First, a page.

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Encyclopedia > Maurice Pialat

Maurice Pialat (August 21, 1925 - January 11, 2003) was a French film director and actor.

Pialat won the Palme d'Or at the Cannes Film Festival in 1987 for Sous le soleil de Satan (Under the Sun of Satan).

Filmography as director includes

Le GarÁu (1995)
Van Gogh (1991)
Sous le soleil de Satan (1987)
Police (1985)
ņ nos amours (1983)
Loulou (1980)
Passe ton bac d'abord (1979)
La Gueule ouverte (1974)
Nous ne vieillirons pas ensemble (1972)
L'Enfance nue (1970)
Village d'enfants (1969)
Byzance (1964)
Pehlivan (1964)
Jardins d'Arabie (1963)
MaÓtre Galip (1962)
Janine (1961)
L'Amour existe (1960)

  Results from FactBites:
World Cinema: Directors -- Maurice Pialat (211 words)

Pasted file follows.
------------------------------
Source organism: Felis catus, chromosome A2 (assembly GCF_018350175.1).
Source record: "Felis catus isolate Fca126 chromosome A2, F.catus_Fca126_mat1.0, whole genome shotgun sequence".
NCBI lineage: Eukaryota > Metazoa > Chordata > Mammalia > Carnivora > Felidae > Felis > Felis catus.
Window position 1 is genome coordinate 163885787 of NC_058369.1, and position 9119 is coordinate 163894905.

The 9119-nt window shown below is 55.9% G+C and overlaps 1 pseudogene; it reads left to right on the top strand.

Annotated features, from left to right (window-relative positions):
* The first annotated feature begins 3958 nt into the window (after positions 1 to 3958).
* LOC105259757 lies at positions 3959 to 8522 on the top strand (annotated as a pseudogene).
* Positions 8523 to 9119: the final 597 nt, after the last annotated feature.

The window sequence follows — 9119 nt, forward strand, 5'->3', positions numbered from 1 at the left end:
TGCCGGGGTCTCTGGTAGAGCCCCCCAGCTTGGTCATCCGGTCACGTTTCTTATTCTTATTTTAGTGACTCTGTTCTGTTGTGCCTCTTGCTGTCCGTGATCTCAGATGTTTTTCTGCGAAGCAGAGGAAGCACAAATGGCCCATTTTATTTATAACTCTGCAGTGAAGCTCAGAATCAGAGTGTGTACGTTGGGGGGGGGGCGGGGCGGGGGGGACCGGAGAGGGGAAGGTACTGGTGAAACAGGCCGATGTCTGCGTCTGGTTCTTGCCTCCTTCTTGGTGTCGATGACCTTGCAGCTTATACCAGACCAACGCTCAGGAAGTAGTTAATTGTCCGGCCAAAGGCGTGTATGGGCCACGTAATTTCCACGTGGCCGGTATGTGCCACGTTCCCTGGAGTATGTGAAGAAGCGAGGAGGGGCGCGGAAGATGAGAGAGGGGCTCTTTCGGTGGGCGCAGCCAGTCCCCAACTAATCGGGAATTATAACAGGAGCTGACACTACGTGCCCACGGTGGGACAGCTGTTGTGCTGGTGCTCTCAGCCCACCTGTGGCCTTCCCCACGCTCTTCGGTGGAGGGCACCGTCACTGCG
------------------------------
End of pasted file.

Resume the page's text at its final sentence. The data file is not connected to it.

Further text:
Originally a painter, Pialat worked for the stage and television, acted, and shot documentaries.
Pialat's potent, bleak realism combines a demanding, quasi-cinéma-vérité approach - some non-professional actors, very long takes, improvisation, colloquial language - with the reworking of personal issues such as marital breakdown.
But it is in his earlier work that Pialat's cinematic power is most in evidence.
Movies | Broken lines, interrupted movements (1279 words)
Pialat’s work is remarkable for the gravity and soberness it achieves while building up a richness of lived reality, both in the documentation of the real cities and towns where the films are set and in the thorough compiling of information about how people’s habits create their dŽcor.
Pialat deals in a hopeless intimacy: we can go only so far with his people before a barrier rises, formed partly out of their self-protective concealments (which also separate them from one another) and partly out of the director’s refusal to compromise his sense of the opacity of existence.
The gestural quality of these films is crucial: the human body in Pialat is always a source of disruption, and perhaps he considers violence a particular category of gesture.
  More results at FactBites »



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